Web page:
What Ukrainians think about Trump and his ‘quid pro quo’ in 3 chartsErik C. Nisbet, The Ohio State University and Olga Kamenchuk, The Ohio State University
As Americans turn their attention to the first public hearings in the House impeachment investigation, there is another country that has been affected by the scandal that’s fueling the investigation: Ukraine.
What do the Ukrainian people think of the impeachment controversy?
The congressional investigation centers on Trump’s attempts to pressure Ukrainian president Volodymyr Zelenskiy into opening a corruption investigation into presidential candidate Joe Biden.
Trump allegedly threatened to withhold US$400 million in U.S. foreign military aid aimed at countering Russian aggression. The ongoing military conflict with Russian-backed separatists in the Donbas region of Ukraine has claimed more than 13,000 lives to date.
Reportedly, Zelenskiy was prepared to bow to this pressure, until luck spared him making such a decision.
What decision do Ukrainians think their president should have made when faced with Trump’s apparent “quid pro quo?” Do they believe the Trump administration supports Ukraine?
As part of our ongoing research on Eurasian security and governance at the Ohio State University Mershon Center for International Security Studies, we posed these questions to 2,000 Ukrainians.
Our results show how Trump’s purported attempt to co-opt Ukraine’s precarious position with Russia worsens divides inside Ukraine and weakens U.S. influence.
Between Oct. 4 and 16, we conducted face-to-face interviews with a nationally representative sample of Ukrainians over the age of 18 in the government controlled areas of Ukraine.
We asked what their president should do if pressured by the U.S. president to open an investigation into his political opponent in return for needed U.S. aid – similar to what Trump is accused of doing.
There is no consensus on this question among Ukrainians.
Nearly one-third believe their president should stall an investigation until after the election is over if faced with this scenario.
At the same time, 1 in 5 believe their president should take the deal of an investigation for aid.
Only a small percentage, 12%, believe their president should reject such a quid pro quo and forego the aid. The remainder did not know what the president of Ukraine should do.
Ukraine is a divided society with major regional and ethnic differences, and these divisions are reflected in how these opinions vary by region.
Support for this sort of deal was highest in western Ukraine, where 35% thought the Ukrainian president should agree to open an investigation in return for foreign aid. This strong support reflects western Ukraine’s status as bastion of Ukrainian nationalism and anti-Russian fervor.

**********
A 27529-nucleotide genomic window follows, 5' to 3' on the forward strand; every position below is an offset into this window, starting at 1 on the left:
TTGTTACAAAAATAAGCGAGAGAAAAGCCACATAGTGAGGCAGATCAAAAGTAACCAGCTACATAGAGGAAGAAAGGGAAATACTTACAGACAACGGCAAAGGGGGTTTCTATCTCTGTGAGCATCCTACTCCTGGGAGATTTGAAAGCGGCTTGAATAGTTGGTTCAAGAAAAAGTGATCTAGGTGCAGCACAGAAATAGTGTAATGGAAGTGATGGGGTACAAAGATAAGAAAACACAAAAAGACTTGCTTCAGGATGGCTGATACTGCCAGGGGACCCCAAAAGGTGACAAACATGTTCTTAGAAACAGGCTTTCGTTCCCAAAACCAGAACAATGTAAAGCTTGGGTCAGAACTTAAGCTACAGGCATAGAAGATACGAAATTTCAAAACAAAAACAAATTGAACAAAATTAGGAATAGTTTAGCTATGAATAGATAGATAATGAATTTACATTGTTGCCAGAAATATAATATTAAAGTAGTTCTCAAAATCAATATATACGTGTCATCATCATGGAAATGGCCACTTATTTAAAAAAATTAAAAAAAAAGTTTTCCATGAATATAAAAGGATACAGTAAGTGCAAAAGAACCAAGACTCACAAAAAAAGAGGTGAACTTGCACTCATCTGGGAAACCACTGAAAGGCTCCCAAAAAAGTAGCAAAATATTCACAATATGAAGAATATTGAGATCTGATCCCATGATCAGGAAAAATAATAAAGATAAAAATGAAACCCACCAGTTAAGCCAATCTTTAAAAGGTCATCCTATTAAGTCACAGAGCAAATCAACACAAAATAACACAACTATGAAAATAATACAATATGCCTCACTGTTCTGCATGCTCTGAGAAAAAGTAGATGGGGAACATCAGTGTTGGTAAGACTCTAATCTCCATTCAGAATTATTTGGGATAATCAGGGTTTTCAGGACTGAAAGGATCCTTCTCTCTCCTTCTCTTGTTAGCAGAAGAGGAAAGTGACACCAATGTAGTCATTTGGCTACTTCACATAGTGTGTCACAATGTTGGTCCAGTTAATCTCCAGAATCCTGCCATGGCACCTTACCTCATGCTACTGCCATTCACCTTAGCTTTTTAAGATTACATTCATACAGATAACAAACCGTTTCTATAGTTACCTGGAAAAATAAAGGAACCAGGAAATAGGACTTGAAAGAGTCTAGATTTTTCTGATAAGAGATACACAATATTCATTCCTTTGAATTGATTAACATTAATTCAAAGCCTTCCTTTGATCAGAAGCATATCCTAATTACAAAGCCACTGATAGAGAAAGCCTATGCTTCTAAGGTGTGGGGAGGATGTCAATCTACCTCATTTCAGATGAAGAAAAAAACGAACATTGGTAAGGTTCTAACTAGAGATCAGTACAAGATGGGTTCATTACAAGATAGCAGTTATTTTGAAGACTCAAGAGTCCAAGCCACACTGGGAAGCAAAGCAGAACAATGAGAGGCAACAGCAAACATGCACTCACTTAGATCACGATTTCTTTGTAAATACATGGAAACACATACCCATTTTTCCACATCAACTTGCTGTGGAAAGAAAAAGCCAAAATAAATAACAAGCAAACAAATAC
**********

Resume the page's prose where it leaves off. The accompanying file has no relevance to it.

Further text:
In contrast, in southern and eastern Ukraine, where there are more Russian speakers and less nationalist sentiment, people felt differently about trading political aid for financial assistance.
Survey respondents in southern Ukraine were the least supportive of agreeing to Trump’s alleged quid pro quo. Support for rejecting it altogether was highest in eastern Ukraine.
Weaker US influence
We asked respondents how supportive the Trump administration is of Ukraine, as compared to previous American administrations.
Ukrainians are again divided on this question.
The plurality of respondents, 32%, believe the Trump administration provides the same amount of support to Ukraine as previous administrations.
But nearly one-quarter of Ukrainians said the Trump administration was more supportive, while 19% view it as less supportive.
Trump himself is also a now a divisive figure in Ukraine. When asked whether they had a favorable or unfavorable toward him, 37% of Ukrainians have an unfavorable opinion, 44% have a neutral opinion and 21% have a favorable opinion.
By comparison, 66% of Ukrainians report a favorable opinion of President Zelenskiy.
To us, this suggests that Trump’s alleged quid pro quo hampers the U.S. government’s ability to exert its influence in Ukraine. It further divides Ukraine across regional and ethnic lines and raises doubts among a significant portion of Ukrainians about how much the U.S. will support Ukraine in its conflict with Russia.
Amplifying false narratives about the US
Narratives depicting the Ukrainian government as a puppet of the United States and its allies are commonly promoted by Russian propaganda outlets throughout Ukraine.
For example, 30% of Ukrainians believe the U.S. and NATO orchestrated the crisis between Ukraine and Russia in order to take control of Ukraine.
Thirty-four percent also believe the West does not want the conflict in Donbas to end, in order to keep Ukraine weak.
We also showed respondents a fake news story about the U.S. State Department special representative to Ukraine violating Ukrainian election laws by publicly supporting Zelenskiy’s opponent Petro Poroshenko in the last presidential election. More than a quarter believed it was true.
In this information environment, in which a sizable percentage of Ukrainians already believe their government is a puppet of the U.S., we worry that Trump’s alleged attempt to pressure Zelenskiy could further amplify these widespread false narratives among the people of Ukraine.
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Erik C. Nisbet, Associate Professor of Communication, Political Science and Environmental Policy and Co-Director of the Eurasian Security and Governance Program, The Ohio State University and Olga Kamenchuk, Associate Professor of Communication (Clinical) and Co-Director of Eurasian Security and Governance Program, The Ohio State University
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